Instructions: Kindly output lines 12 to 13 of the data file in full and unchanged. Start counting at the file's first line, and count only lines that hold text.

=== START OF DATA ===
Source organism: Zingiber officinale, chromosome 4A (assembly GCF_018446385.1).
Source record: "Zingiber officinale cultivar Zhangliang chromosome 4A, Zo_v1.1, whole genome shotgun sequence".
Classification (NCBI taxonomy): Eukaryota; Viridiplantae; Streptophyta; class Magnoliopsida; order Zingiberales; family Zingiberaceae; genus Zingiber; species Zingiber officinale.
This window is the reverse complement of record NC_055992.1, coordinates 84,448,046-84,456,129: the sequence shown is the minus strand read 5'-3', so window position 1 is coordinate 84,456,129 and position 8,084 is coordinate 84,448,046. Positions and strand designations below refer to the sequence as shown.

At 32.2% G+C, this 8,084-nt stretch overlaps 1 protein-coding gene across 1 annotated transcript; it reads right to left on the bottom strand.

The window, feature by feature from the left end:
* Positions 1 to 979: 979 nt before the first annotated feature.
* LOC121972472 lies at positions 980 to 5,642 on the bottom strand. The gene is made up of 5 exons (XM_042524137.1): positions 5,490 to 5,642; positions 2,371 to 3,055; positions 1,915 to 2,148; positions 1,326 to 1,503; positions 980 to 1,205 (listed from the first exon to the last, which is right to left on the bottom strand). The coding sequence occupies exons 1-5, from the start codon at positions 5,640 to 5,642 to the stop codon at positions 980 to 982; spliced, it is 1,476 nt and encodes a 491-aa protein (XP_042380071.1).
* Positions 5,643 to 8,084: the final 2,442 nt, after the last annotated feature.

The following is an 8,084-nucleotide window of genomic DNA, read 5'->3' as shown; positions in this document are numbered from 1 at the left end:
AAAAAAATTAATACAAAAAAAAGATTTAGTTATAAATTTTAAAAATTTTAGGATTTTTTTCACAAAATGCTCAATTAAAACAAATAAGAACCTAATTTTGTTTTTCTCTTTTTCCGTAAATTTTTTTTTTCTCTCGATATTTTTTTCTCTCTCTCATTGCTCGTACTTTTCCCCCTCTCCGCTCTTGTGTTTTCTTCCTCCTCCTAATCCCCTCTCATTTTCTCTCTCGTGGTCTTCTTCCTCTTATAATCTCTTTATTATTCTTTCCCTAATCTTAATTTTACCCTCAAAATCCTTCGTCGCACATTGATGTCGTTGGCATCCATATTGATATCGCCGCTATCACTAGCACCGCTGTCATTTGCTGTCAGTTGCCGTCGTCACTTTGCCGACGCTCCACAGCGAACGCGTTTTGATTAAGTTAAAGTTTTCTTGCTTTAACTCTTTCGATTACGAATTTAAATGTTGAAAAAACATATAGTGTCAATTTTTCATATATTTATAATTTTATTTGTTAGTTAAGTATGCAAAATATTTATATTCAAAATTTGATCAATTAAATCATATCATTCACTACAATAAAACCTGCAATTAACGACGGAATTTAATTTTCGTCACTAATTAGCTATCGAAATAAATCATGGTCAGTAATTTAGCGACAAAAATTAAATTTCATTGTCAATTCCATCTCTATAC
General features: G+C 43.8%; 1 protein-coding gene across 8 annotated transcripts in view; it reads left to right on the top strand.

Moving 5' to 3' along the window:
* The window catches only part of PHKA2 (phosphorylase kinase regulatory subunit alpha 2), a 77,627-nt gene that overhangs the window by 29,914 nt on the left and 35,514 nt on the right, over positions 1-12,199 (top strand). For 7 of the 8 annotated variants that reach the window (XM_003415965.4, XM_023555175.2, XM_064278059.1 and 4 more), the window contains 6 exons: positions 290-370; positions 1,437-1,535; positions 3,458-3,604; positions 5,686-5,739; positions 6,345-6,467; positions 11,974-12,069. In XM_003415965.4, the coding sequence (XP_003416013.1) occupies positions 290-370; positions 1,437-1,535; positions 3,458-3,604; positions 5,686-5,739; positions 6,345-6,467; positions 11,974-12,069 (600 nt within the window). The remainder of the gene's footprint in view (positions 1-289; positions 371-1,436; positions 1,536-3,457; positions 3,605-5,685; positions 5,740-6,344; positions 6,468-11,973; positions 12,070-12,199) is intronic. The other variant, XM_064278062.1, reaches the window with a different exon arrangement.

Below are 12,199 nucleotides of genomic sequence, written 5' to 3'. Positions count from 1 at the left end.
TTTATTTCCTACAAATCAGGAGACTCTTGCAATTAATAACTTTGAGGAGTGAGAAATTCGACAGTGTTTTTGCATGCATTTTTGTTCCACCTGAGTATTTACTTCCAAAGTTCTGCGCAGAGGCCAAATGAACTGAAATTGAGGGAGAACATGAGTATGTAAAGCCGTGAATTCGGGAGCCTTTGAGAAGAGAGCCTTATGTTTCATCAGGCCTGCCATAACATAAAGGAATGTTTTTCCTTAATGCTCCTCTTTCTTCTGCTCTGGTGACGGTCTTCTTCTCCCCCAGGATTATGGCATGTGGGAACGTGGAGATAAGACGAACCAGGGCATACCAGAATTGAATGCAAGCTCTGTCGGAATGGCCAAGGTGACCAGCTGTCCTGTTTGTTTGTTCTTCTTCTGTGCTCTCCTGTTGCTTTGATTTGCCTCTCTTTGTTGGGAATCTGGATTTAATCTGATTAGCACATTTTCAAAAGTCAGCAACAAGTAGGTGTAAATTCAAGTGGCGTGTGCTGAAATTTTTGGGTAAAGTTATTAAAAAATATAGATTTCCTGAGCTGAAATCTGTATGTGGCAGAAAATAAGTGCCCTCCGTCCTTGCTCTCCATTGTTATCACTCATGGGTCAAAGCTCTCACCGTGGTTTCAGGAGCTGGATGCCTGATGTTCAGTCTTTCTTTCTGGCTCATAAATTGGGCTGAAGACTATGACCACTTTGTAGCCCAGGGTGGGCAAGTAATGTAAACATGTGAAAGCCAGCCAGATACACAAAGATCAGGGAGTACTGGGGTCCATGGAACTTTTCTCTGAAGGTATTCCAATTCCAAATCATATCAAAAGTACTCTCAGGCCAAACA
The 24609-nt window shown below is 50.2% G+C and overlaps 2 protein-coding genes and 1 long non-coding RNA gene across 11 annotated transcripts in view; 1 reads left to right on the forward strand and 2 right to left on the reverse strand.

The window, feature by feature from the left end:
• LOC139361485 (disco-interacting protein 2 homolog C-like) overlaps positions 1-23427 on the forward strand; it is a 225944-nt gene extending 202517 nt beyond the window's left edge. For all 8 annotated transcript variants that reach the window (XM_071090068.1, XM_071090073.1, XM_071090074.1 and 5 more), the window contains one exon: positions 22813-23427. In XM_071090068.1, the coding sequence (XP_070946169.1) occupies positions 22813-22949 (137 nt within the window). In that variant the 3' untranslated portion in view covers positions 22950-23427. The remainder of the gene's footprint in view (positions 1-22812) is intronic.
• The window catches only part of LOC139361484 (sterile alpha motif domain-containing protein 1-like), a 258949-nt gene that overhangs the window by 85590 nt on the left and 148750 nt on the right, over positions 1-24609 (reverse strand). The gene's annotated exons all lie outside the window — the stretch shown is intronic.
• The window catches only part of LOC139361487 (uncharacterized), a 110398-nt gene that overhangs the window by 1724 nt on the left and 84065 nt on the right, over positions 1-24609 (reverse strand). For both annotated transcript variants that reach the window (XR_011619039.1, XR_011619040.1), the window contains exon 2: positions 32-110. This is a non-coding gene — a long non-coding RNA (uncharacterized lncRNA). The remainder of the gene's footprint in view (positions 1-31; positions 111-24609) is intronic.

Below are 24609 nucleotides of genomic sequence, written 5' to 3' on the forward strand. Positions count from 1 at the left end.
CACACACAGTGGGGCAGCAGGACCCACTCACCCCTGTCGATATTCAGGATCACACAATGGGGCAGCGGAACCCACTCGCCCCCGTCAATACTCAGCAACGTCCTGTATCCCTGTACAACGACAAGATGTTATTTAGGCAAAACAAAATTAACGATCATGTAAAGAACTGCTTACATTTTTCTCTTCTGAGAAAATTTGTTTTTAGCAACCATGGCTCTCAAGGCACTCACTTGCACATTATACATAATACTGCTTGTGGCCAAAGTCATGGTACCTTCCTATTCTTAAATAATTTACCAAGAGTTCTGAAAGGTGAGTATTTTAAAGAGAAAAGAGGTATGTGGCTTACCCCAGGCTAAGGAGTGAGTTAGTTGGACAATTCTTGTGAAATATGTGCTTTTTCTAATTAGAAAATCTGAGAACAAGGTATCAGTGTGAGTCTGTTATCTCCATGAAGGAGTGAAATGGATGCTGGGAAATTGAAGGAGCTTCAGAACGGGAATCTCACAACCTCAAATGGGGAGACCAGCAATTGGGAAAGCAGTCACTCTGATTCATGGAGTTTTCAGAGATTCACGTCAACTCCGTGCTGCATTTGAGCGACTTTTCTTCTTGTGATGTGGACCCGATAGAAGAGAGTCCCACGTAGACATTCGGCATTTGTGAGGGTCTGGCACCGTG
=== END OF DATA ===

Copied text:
General features: G+C 43.8%; 1 protein-coding gene across 8 annotated transcripts in view; it reads left to right on the top strand.

Moving 5' to 3' along the window: